Saturday, January 17, 2009
RED RICE RAGI MUDDAE
A dish that is invariably prepared during Avare season is Ragi Muddae. English translations of regional dishes pose all of us bloggers a problem, and often give hilarious results! Ragi is known as Finger Millet or African Millet, and that sounds decent enough. Muddae translates to a lump or Ball!! So there you go – Ragi Muddae – or – African Millet Lump or Finger Millet Ball!
This is a dish that you will love or hate; let us just say it is an acquired taste! Many cannot understand what is there to like in a mass of cooked flour, but one can surely appreciate the nutritive qualities and benefits to health. Among other good qualities Ragi stands out for its Calcium Content. As a comparison-- as little as 100grams of Ragi contains 344 mg of Calcium, while same quantity of rice contains 9 mg only. One ragi muddae, taken along with raw onions and a green chilly can keep one satiated and going till long hours of toil, and therefore a staple dish for farmers. Ragi can also be used to make porridges, dosa, rottis and even baby food.
We are great fans of Ragi, and land up making muddae or rotti quite often along with Avare Kaalu Sambar. The combination is simply mind blowing. The Sambhar can be prepared in the same manner as the Chinna Vengaya Sambhar, by using Avare Kalu instead of Onion.
Mother prepared ragi muddae once a week since all of us had taken a liking to it. We loved to form a dimple in the center of the muddae which could hold a teaspoon of home made ghee. Mother usually added a scoop of rice while cooking the muddae. This gave the muddae a good chewy texture and we never had the unpleasant experience of swallowing a gooey mash.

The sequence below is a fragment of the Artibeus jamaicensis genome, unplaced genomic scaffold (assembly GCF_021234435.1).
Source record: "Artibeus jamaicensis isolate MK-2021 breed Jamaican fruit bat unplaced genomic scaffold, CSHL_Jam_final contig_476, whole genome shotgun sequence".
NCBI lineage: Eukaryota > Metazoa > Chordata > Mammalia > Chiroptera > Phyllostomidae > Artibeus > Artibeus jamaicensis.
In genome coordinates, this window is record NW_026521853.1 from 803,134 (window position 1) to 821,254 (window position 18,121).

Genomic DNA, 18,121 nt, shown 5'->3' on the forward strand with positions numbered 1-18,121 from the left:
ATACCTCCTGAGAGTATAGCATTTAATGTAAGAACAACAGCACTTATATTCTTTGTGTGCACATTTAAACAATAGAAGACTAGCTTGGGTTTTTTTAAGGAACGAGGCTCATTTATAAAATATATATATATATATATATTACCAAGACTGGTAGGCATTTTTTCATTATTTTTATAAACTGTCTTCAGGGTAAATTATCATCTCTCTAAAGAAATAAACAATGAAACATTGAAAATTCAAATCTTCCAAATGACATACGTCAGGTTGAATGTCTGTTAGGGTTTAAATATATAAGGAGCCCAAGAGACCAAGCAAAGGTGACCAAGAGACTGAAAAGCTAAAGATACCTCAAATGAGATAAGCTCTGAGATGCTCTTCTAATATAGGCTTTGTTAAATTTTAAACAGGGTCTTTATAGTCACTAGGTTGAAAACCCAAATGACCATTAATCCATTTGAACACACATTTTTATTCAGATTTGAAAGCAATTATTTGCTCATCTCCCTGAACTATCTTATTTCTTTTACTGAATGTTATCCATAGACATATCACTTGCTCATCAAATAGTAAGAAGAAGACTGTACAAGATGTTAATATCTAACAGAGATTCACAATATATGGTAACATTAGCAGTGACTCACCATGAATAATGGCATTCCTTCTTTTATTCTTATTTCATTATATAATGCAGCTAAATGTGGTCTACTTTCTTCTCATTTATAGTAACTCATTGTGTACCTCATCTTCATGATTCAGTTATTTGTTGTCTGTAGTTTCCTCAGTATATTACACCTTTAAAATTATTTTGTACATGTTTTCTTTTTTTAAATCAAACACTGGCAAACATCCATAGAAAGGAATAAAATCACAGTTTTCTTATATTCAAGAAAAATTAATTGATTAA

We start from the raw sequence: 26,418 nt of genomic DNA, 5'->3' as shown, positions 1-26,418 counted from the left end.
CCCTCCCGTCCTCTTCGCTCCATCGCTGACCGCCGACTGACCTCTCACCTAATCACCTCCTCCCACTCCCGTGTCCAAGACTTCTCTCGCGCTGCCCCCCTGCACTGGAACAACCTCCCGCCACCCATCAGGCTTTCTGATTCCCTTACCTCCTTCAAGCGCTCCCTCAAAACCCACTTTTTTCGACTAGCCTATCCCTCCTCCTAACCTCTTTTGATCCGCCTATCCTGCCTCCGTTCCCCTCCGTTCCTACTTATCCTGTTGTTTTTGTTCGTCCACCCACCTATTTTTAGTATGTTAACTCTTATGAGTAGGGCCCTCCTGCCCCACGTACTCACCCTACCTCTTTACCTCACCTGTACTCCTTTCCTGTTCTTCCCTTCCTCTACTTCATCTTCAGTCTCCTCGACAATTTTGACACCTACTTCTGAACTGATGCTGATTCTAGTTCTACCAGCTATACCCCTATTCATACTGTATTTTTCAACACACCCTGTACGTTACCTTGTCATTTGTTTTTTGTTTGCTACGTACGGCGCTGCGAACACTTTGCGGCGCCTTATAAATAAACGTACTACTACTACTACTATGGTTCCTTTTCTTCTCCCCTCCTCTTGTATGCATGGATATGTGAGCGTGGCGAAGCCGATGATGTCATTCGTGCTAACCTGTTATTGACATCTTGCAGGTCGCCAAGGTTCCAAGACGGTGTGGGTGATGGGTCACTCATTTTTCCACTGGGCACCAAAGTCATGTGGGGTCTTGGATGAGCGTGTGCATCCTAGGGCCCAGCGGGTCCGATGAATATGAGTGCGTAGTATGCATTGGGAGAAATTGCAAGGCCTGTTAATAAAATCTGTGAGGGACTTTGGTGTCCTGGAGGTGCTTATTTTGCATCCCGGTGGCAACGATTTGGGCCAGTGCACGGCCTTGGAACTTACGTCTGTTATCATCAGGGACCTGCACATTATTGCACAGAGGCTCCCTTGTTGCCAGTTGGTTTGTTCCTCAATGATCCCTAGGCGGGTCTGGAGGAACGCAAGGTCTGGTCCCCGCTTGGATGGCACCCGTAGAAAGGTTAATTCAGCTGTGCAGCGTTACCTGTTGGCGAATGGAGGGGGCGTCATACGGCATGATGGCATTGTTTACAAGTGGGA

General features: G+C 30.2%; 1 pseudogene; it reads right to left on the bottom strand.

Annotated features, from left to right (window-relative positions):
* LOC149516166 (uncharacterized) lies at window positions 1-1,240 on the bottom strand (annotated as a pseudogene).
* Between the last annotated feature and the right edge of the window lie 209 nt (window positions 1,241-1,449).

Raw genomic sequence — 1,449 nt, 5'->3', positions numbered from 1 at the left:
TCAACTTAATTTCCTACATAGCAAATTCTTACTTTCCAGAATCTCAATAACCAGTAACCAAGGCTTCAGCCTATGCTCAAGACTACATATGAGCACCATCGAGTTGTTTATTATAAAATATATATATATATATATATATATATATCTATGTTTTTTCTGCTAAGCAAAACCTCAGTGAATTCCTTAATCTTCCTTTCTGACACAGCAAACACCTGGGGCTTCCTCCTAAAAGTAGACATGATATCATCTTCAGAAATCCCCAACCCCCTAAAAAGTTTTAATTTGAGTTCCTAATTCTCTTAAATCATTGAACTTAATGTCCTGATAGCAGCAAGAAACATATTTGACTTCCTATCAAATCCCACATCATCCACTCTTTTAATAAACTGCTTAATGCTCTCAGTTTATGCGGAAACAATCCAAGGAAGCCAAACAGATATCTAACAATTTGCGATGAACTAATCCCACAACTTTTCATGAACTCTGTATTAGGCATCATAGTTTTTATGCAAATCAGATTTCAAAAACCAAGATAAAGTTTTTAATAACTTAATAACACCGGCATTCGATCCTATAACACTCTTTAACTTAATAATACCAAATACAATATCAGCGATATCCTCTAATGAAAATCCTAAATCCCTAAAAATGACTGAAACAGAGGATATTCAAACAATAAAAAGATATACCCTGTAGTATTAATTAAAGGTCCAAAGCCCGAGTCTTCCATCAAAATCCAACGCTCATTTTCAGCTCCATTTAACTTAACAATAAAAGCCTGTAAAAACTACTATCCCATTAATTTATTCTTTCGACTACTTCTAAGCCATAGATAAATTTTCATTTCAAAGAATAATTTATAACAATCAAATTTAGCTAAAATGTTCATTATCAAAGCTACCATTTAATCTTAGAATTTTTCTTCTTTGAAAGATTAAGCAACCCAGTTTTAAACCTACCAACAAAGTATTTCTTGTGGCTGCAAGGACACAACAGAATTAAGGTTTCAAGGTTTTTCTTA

I have tried to make the muddae more nutritious by using broken red rice and here is the recipe. Red rice is supposed to have more protein, fibre and calcium than white rice. It is said to lower cholesterol as well.
Plain Ragi flour – 2 cups
Pressure cooked broken red rice – ½ cup
Cooking oil – 1 tbsp
Salt -1 /2 tsp
Water – 2 cups METHOD:
1. Heat water in a thick bottomed pan.
2. Add salt and oil to it.
3. Add the cooked rice, and allow to boil.
4. Add the ragi flour and cover with lid and cook for two or three minutes.
5. The flour at the bottom of the vessel would have cooked by this time.
6. Now quickly stir the dry flour standing on the top and swirl everything together into a big mass.
7. Cover and cook for half a minute more and turn off the flame.
8. Dip your hands in cold water and take a ladleful of the cooked flour, and quickly shape it into a roundel or muddae. The flour is very hot, so you must do this quickly; else you can burn your hand!
TIP: You can also shape hot ragi flour by taking a ladle full on a clean wet cotton or muslin cloth. Hold the cloth on either sides and toss the flour around in the center. This way you can get a round shape, without handling hot flour!
Relish it with onion salad and Avare Kaalu Sambar and of course with a dollop of ghee.
My grand children like the taste of muddae but they get put off by the look and size. Hence I shape the cooked muddae into marble size balls as shown in the picture and float them in a soup bowl of sambar. They are highly thrilled about this ‘five star’ service!